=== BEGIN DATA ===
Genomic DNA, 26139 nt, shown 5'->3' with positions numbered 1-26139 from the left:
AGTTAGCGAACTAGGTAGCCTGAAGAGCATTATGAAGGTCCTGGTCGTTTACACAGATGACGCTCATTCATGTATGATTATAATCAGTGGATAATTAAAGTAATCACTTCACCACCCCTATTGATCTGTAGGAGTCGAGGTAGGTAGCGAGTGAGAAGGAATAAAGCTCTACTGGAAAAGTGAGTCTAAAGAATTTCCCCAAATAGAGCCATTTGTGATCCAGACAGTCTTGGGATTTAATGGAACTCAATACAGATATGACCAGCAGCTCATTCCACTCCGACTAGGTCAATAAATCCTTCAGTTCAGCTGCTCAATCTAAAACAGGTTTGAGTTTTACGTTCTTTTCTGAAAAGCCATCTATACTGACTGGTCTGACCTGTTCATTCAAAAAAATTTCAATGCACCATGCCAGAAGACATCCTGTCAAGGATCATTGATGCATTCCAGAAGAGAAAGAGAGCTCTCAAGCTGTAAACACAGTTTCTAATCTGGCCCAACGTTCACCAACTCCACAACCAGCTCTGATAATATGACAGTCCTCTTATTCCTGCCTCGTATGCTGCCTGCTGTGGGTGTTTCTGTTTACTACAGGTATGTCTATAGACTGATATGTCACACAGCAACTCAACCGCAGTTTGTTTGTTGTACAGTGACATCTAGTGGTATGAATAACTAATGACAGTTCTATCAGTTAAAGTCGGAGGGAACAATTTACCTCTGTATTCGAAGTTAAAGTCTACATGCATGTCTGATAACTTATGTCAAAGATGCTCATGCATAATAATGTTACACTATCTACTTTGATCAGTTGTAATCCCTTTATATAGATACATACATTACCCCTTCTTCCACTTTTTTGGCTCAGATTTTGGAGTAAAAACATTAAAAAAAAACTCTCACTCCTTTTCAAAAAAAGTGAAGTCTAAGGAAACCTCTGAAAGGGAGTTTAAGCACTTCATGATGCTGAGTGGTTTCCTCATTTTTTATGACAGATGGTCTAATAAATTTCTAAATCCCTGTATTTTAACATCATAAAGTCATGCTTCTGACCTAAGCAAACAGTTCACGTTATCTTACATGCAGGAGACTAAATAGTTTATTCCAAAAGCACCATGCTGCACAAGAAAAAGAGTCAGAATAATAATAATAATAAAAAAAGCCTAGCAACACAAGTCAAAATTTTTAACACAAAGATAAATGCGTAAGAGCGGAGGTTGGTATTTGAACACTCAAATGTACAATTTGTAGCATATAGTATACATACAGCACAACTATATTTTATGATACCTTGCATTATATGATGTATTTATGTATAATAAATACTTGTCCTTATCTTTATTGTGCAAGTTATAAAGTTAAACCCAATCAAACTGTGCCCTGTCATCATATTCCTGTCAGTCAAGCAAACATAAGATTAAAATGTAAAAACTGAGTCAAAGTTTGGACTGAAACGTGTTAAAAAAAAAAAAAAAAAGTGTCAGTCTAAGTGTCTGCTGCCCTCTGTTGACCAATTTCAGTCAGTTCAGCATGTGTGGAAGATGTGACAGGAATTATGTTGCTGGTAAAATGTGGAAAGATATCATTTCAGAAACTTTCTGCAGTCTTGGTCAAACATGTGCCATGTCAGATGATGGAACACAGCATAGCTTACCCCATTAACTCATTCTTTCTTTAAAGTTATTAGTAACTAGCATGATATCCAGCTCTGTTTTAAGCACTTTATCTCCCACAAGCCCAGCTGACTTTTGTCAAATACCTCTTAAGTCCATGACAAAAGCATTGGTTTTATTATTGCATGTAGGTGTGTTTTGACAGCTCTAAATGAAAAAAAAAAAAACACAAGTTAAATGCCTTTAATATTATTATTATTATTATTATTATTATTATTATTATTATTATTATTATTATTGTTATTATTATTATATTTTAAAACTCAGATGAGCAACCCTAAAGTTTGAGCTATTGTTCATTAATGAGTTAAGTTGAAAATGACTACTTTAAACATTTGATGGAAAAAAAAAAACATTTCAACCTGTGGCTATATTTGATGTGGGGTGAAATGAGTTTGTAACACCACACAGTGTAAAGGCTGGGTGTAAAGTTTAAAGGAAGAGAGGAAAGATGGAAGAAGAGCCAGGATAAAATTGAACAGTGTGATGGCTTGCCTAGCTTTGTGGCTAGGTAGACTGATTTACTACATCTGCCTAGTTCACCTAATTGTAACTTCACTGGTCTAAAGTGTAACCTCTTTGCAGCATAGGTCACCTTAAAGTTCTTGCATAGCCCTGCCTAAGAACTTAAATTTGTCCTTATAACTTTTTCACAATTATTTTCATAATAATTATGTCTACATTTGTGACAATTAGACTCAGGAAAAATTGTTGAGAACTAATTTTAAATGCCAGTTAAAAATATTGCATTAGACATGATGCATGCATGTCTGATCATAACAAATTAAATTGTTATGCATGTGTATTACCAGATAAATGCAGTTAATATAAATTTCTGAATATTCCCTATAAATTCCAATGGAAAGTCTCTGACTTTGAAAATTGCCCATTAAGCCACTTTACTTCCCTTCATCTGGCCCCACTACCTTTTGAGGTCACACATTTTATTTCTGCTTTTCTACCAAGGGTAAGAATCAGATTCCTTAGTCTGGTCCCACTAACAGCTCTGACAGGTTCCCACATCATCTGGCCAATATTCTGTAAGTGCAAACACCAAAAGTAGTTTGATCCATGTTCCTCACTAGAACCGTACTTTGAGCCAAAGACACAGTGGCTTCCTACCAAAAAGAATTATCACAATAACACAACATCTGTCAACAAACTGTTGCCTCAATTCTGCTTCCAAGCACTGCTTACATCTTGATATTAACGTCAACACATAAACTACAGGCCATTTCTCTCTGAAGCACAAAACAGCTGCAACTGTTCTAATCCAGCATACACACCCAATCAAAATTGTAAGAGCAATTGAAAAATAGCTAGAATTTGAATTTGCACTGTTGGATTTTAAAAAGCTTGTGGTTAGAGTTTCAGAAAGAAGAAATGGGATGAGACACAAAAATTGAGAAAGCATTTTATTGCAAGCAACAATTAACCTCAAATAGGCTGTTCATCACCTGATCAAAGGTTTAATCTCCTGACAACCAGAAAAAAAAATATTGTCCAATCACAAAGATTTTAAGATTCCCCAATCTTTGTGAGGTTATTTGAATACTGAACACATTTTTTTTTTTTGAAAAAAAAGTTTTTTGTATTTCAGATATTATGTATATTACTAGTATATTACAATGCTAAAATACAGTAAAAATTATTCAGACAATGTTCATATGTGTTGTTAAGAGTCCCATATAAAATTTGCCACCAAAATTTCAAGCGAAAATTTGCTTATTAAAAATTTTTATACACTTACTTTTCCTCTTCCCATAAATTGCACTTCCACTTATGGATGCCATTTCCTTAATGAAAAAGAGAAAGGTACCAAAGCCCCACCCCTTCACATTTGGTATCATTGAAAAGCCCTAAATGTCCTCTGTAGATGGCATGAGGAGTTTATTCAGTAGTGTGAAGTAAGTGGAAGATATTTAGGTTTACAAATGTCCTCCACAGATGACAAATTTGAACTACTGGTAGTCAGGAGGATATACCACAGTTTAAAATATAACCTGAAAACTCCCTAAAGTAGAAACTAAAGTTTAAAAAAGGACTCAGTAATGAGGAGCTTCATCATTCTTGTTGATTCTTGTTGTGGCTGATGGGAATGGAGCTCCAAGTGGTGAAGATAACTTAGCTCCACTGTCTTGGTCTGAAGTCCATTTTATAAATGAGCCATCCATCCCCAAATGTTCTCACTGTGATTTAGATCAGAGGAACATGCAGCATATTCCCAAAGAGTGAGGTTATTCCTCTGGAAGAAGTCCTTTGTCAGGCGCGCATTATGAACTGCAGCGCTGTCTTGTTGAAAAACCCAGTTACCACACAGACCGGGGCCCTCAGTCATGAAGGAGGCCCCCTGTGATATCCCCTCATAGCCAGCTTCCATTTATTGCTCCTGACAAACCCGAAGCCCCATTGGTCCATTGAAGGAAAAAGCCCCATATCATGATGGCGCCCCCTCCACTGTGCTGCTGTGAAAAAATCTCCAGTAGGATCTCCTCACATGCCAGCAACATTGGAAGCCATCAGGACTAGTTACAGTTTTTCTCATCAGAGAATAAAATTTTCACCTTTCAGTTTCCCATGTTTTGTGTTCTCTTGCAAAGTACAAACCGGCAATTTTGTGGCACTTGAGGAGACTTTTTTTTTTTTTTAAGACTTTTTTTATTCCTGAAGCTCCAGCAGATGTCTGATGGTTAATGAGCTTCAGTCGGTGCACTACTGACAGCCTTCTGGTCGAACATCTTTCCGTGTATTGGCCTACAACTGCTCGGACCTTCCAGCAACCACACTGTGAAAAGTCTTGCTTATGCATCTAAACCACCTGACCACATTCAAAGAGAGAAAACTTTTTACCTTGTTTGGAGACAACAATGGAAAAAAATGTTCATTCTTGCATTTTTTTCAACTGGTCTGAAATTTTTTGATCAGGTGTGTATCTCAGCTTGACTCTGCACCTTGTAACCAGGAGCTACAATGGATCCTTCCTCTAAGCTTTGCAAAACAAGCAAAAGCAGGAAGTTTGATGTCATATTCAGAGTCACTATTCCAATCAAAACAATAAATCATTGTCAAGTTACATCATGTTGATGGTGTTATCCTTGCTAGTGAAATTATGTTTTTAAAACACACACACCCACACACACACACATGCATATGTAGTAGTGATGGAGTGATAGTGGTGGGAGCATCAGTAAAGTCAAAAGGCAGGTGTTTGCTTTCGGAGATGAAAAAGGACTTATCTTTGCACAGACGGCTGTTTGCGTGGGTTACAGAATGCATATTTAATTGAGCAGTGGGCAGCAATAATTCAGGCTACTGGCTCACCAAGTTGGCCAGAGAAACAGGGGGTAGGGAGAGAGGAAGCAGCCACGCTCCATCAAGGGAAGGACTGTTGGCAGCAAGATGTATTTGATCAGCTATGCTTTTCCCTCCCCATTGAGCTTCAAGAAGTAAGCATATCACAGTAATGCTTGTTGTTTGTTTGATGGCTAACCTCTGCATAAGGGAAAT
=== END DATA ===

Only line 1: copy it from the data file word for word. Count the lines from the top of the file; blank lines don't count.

Genomic DNA, 26139 nt, shown 5'->3' with positions numbered 1-26139 from the left: